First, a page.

Fitzroy Lodge has a long-standing reputation of teaching the honorable side of this violent sport. Boxing legend Mick Carney ran the place until his death in 2011, and was honored with an MBE by the Queen for turning around so many lives. And following his death, Mark co-founded Carney’s Community with friend George Turner in his honor, a non-profit to help guide local youths impacted by crime and violence to realize their potential.
Mark, who grew up in Shirley, south London, boxed until he was 33, competing in 102 fights and winning the South East London title three times, before his mentor Mick offered him the path to become a coach himself, and pass on the wisdom he had learned to the next generation.
Mentoring is at the heart of the work done here. Carney’s Community use the facilities in the day, offering guidance to youngsters who have fallen into crime, and by night the more serious boxers come to train — many of whom have graduated from Mark’s youth charity initiative, and are continuing on their path of self-improvement, while becoming mentors themselves.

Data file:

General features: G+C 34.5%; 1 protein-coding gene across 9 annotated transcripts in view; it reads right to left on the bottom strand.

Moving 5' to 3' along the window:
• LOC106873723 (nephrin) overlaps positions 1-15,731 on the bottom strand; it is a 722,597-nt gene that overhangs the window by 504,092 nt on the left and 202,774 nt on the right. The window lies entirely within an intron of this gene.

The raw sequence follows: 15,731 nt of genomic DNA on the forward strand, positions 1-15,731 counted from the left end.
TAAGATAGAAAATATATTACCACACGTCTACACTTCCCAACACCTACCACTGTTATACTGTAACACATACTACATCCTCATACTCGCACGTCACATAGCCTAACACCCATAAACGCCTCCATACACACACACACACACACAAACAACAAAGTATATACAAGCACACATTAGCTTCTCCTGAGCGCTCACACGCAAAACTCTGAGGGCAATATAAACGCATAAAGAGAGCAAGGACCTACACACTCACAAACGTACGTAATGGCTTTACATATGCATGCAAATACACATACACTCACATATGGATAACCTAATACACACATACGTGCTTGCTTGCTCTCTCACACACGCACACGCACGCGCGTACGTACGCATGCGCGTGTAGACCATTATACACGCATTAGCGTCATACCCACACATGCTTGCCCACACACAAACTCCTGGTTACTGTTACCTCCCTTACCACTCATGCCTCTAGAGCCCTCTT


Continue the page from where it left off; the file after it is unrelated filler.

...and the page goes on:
Mark explains, “At Carney’s Community we work with young offenders and help the well-being of young people. The boxing gets them involved, and we keep them out of trouble and help them get work. I mentor kids, who go on to mentor younger kids, and it goes on like that.
“Some of them haven’t got dads. Me and my brother, our dad used to float in and out of our lives, my mum was the one who brought us up. It was all my coaches that mentored me, and the final one was Mick.
“Mick was very high up in boxing, amateur and professional, everybody knew him and respected him. A lot of the old-time gangsters like the Krays and the Richardsons, that everyone looked up to, they all knew Mick and gave him a lot of respect, without him needing to be a gangster.